grunt • n. informal a low-ranking soldier At a converted movie studio amputee actors prepare army medics for the shock and gore of combat wounds, while at a base in East Africa diarrhoea threatens national security. Beyond weapons and strategy, this is about the other side of war – how scientists protect soldiers from panic, exhaustion, heat and noise. Setting about her task with infectious enthusiasm, the incomparable Mary Roach sniffs archival World War II stink bombs, tests earplugs in a simulated war zone with the Marine Corps and burns the midnight oil with the sleep-deprived crew of a nuclear submarine. Speaking to the scientists and the soldiers, she learns about everything from life-changing medical procedures such as testicular transplants to more esoteric innovations like firing dead chickens at fighter jets. Engrossing, insightful and laugh-out-loud funny, Grunt is an irresistible ride to the wilder shores of modern military life.
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When Anne, a travel reporter, goes to Willow, it is for the purpose of collecting ideas from a small southern town for a novel she plans to write. Instead, she finds people who fascinate her and a man who falls in love with her. Willow is a sleepy town, especially on Wednesdays, which seems to be the day when most events happen that summer and fall.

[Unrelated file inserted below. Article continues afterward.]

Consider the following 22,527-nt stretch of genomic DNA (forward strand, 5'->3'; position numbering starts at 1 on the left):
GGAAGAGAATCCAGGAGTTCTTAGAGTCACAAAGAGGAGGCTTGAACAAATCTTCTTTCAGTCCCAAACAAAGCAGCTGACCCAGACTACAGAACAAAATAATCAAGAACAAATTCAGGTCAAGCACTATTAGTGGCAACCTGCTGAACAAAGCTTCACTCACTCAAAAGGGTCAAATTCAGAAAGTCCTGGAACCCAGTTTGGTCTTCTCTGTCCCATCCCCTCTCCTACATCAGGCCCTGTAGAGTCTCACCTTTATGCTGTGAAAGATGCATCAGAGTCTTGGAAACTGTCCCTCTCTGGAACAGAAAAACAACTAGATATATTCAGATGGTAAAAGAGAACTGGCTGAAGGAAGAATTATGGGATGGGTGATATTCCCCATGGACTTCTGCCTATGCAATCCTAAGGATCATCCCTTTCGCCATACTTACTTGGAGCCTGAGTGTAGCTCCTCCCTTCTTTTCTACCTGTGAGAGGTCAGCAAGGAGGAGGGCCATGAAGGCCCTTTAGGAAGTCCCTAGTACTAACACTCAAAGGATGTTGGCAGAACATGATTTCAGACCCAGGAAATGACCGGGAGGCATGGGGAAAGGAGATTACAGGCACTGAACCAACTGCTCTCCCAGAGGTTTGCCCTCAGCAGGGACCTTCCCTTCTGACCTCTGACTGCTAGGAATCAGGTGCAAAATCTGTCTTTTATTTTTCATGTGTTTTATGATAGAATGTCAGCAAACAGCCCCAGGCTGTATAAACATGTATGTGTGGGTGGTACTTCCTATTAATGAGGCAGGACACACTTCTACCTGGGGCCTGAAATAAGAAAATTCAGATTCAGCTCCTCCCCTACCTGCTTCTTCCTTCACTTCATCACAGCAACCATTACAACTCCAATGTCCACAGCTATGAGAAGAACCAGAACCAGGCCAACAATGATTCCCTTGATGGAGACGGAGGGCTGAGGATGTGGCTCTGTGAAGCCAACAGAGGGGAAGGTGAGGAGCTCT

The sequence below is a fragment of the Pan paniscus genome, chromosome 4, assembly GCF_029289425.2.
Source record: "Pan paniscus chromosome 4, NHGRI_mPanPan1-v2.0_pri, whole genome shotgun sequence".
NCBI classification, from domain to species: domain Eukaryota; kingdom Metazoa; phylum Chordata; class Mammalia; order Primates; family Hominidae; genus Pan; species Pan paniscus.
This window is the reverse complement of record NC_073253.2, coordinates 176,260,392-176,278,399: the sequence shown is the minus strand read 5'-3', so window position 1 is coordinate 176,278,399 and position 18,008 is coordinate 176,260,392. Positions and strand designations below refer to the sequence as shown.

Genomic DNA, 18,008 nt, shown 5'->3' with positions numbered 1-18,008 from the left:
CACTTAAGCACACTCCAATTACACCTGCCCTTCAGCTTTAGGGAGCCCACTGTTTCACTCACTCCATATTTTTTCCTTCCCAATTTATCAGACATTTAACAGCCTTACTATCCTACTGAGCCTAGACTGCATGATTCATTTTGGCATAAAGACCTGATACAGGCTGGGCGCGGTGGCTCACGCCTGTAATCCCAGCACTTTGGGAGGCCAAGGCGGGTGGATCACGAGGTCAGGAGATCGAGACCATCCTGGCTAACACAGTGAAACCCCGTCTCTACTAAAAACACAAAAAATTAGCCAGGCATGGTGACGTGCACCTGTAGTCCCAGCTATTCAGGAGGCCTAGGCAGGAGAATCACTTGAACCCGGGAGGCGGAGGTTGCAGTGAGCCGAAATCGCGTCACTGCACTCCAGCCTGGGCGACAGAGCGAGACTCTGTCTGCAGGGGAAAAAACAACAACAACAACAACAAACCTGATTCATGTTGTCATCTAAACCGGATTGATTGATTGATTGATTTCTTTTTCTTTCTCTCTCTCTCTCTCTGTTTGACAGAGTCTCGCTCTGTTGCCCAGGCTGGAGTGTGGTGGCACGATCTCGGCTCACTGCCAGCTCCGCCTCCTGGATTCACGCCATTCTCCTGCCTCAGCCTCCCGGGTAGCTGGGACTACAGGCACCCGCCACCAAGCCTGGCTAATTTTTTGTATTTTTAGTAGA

Teased by his older siblings about his appearance and tiny squeal, a little piggy finds acceptance with an equally odd-looking companion who teaches him to celebrate his differences and recognize that others will appreciate his uniqueness, too.
There is another four-letter word associated with work: life. Beyond providing us with a means to live and survive it can be a key, as Freud noted, to self-esteem, self-identity and how we value life. Now, "Dr. Siggie" nor I believe that work can only be satisfying if you make a ton of money or become famous and powerful. Rather, what "Herr Doktor" was getting at, I believe, was do you love what you do to earn a living? If so, then you've achieved one of the key components of wellbeing. But this philosophical tenet raises a basic question: If you love your work is it really work? An equally troubling question: Conversely, for those people who dislike their jobs, are they justified in disliking life and themselves?
THE INVASION IS OVER. THEY ARE ALREADY AMONGST US. Benjamin Carter Mason died last night. Maybe he threw himself off a bridge into Los Angeles Harbor, or maybe he burned to death in a house fire in San Pedro; it doesn’t really matter. Today, Mason’s starting a new life. He’s back in boot camp, training for the only war left that matters a damn. For years, their spies have been coming to Earth, learning our weaknesses. Our governments knew, but they did nothing—the prospect was too awful, the costs too high—and now, the horrifying and utterly inhuman Cray are laying waste to our cities. The human race is a heartbeat away from extinction. That is, unless Mason, and the other men and women of Task Force OMBRA, can do anything about it. This is a time for heroes. For killers. For Grunts.